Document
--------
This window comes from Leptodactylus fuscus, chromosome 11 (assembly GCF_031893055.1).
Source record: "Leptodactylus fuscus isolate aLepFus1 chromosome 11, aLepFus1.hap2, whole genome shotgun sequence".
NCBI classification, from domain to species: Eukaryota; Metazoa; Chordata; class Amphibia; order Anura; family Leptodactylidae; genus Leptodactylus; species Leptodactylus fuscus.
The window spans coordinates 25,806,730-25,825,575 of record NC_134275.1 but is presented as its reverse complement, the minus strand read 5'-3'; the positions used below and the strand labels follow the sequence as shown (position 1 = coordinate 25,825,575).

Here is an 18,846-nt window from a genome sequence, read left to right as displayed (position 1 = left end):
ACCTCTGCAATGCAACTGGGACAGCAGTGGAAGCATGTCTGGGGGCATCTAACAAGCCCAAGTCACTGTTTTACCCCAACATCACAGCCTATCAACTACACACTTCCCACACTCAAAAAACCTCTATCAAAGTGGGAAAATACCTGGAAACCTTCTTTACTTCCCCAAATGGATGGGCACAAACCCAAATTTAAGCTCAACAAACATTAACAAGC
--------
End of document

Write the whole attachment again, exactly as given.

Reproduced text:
This window comes from Leptodactylus fuscus, chromosome 11 (assembly GCF_031893055.1).
Source record: "Leptodactylus fuscus isolate aLepFus1 chromosome 11, aLepFus1.hap2, whole genome shotgun sequence".
NCBI classification, from domain to species: Eukaryota; Metazoa; Chordata; class Amphibia; order Anura; family Leptodactylidae; genus Leptodactylus; species Leptodactylus fuscus.
The window spans coordinates 25,806,730-25,825,575 of record NC_134275.1 but is presented as its reverse complement, the minus strand read 5'-3'; the positions used below and the strand labels follow the sequence as shown (position 1 = coordinate 25,825,575).

Here is an 18,846-nt window from a genome sequence, read left to right as displayed (position 1 = left end):
ACCTCTGCAATGCAACTGGGACAGCAGTGGAAGCATGTCTGGGGGCATCTAACAAGCCCAAGTCACTGTTTTACCCCAACATCACAGCCTATCAACTACACACTTCCCACACTCAAAAAACCTCTATCAAAGTGGGAAAATACCTGGAAACCTTCTTTACTTCCCCAAATGGATGGGCACAAACCCAAATTTAAGCTCAACAAACATTAACAAGC